Written In Mr. Atkinson's own clear,vigorous style, intensely practical, and In the language of a personal friend.
This book has been digitally revised and optimized for Kindle, including an interactive table-of-contents.
The Law of Attraction in the Thought World
Thought Waves and their Process of Reproduction
A Talk about the Mind
The Secret of the Will
How to become immune to injurious Thought Attraction
The Transmutation of Negative Thought
The Law of Mental Control
Asserting the Life-Force
Training the Habit-Mind
The Psychology of Emotion
Developing new Brain Cells
The Attractive Power - Desire Force
The Great Dynamic Forces
Claiming your Own
Law, not Chance
by Thomas a Kempis
Translated by Rev. William Benham
The treatise "Of the Imitation of Christ" appears to have been originally written in Latin early in the fifteenth century. Its exact date and its authorship are still a matter of debate. Manuscripts of the Latin version survive in considerable numbers all over Western Europe, and they, with the vast list of translations and of printed editions, testify to its almost unparalleled popularity. One scribe attributes it to St. Bernard of Clairvaux; but the fact that it contains a quotation from St. Francis of Assisi, who was born thirty years after the death of St. Bernard, disposes of this theory. In England there exist many manuscripts of the first three books, called "Musica Ecclesiastica," frequently ascribed to the English mystic Walter Hilton. But Hilton seems to have died in 1395, and there is no evidence of the existence of the work before 1400. Many manuscripts scattered throughout Europe ascribe the book to Jean le Charlier de Gerson, the great Chancellor of the University of Paris, who was a leading figure in the Church in the earlier part of the fifteenth century. The most probable author, however, especially when the internal evidence is considered, is Thomas Haemmerlein, known also as Thomas a Kempis, from his native town of Kempen, near the Rhine, about forty miles north of Cologne. Haemmerlein, who was born in 1379 or 1380, was a member of the order of the Brothers of Common Life, and spent the last seventy years of his life at Mount St. Agnes, a monastery of Augustinian canons in the diocese of Utrecht. Here he died on July 26, 1471, after an uneventful life spent in copying manuscripts, reading, and composing, and in the peaceful routine of monastic piety.
With the exception of the Bible, no Christian writing has had so wide a vogue or so sustained a popularity as this. And yet, in one sense, it is hardly an original work at all. Its structure it owes largely to the writings of the medieval mystics, and its ideas and phrases are a mosaic from the Bible and the Fathers of the early Church. But these elements are interwoven with such delicate skill and a religious feeling at once so ardent and so sound, that it promises to remain, what it has been for five hundred years, the supreme call and guide to spiritual aspiration.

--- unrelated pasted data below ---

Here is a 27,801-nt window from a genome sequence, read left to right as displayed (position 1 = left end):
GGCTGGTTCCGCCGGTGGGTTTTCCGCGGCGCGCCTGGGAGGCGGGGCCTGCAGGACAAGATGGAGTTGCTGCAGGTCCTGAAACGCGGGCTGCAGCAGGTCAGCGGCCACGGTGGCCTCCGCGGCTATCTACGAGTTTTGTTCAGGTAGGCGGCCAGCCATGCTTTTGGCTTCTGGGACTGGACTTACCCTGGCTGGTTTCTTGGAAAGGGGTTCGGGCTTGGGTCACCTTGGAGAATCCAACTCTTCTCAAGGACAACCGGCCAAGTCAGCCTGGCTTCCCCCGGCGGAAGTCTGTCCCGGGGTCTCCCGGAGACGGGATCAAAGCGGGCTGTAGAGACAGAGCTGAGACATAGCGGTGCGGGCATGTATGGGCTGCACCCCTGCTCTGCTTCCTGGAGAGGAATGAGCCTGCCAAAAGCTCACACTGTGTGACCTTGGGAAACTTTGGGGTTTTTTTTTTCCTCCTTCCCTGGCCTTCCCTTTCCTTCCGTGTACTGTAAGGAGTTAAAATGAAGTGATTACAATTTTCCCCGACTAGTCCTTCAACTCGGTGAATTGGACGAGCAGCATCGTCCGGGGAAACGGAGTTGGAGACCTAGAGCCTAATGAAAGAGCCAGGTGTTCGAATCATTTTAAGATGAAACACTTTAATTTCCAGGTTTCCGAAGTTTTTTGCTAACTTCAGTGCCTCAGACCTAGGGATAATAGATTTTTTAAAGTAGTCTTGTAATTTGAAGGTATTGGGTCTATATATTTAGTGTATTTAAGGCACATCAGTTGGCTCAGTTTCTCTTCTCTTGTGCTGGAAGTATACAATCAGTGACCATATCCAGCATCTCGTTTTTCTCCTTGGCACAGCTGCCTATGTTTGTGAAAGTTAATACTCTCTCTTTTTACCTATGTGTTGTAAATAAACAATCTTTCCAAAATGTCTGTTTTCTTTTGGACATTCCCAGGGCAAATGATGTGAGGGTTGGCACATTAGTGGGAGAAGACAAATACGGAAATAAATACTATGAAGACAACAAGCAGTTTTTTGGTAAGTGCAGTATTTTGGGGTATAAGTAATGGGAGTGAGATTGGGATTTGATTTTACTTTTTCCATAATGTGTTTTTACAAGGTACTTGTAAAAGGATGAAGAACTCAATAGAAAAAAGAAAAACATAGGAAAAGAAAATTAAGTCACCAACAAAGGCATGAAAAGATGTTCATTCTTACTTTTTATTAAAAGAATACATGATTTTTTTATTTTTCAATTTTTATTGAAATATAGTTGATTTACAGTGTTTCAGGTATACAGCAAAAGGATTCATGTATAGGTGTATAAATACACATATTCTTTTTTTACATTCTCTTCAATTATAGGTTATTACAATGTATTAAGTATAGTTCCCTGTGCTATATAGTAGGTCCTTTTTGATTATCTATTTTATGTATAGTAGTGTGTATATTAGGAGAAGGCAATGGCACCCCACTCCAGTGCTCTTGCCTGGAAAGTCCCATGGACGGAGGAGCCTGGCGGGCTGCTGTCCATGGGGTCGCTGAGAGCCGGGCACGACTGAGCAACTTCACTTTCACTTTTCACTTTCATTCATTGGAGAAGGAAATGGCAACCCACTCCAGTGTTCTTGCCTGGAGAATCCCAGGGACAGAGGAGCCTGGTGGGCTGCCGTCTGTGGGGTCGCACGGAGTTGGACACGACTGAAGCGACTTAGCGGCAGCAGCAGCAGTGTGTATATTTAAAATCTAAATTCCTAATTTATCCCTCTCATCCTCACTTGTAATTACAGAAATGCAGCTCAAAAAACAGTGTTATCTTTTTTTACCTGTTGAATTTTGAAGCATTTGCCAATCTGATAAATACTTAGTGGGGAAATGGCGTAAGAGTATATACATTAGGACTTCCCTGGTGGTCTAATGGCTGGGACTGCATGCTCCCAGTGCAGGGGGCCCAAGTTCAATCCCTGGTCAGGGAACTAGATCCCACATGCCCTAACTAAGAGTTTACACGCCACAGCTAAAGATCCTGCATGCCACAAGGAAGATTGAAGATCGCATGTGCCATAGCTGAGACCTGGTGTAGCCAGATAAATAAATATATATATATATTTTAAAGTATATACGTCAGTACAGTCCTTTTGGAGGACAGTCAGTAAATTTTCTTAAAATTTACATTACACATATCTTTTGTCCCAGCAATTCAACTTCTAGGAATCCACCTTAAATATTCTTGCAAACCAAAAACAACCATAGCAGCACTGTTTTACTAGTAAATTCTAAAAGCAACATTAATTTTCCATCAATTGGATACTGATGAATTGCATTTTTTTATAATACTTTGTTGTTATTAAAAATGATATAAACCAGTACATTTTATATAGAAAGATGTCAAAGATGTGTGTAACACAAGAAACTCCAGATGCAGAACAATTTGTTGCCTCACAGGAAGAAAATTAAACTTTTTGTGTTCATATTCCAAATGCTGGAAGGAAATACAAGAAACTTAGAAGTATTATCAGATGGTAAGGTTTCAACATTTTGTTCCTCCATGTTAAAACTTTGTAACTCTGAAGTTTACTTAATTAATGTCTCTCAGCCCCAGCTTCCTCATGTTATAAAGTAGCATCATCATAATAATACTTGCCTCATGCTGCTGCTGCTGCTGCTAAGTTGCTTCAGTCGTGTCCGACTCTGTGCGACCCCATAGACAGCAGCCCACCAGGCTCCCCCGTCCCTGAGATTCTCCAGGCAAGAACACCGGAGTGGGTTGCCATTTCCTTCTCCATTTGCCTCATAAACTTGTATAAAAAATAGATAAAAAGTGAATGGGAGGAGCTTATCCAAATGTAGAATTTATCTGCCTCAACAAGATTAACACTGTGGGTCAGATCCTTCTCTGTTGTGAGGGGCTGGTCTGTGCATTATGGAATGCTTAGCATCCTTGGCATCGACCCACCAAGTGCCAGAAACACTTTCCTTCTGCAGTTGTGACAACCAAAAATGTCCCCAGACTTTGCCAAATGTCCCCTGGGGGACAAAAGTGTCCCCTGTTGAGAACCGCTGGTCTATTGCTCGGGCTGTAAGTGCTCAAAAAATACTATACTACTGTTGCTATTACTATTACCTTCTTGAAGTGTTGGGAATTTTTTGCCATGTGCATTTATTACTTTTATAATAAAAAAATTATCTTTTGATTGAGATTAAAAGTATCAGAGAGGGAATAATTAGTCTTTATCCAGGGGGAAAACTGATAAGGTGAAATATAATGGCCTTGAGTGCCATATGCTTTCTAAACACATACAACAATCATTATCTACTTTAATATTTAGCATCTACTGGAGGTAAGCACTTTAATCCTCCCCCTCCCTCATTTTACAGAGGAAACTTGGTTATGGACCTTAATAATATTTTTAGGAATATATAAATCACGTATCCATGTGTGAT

"The Raven" is a narrative poem by the American writer and poet Edgar Allan Poe. It was published for the first time on January 29, 1845, in the New York Evening Mirror. Noted for its musicality, stylized language and supernatural atmosphere, it tells of the mysterious visit of a talking raven to a distraught lover, tracing his slow descent into madness.
There is something so natural, and at the same time so unnatural, in seeing a door open when we know that there is no one on the other side of it, or in hearing the sound of footsteps, and feeling that it cannot be attributed to the feet of a mortal. These simple yet compelling narratives provide amazing descriptions of poltergeists and banshees, spirit-filled houses, deathbed scenes, and uncanny fore warnings of death.
That houses are haunted and apparitions frequently seen therein are pretty well established facts. The preceding chapters have dealt with this aspect of the subject, and, in view of the weight of evidence to prove the truth of the stories told in them, it would be hard for anyone to doubt that there is such a thing as a haunted house, whatever explanation maybe given of "haunting." We now turn to another division of the subject—the outdoor ghost who haunts the roadways, country lanes, and other places. Sceptics on ghostly phenomena are generally pretty full of explanations when they are told of a ghost having been seen in a particular spot, and the teller may be put down as hyper-imaginative, or as having been deluded by moonlight playing through the trees; while cases are not wanting where a reputation for temperance has been lost by a man telling his experiences of a ghost he happens to have met along some country lane; and the fact that there are cases where an imaginative and nervous person has mistaken for a ghost a white goat or a sheet hanging on a bush only strengthens the sceptic's disbelief and makes him blind to the very large weight of evidence that can be arrayed against him. Some day, no doubt, psychologists and scientists will be able to give us a complete and satisfactory explanation of these abnormal apparitions, but at present we are very much in the dark, and any explanation that may be put forward is necessarily of a tentative nature.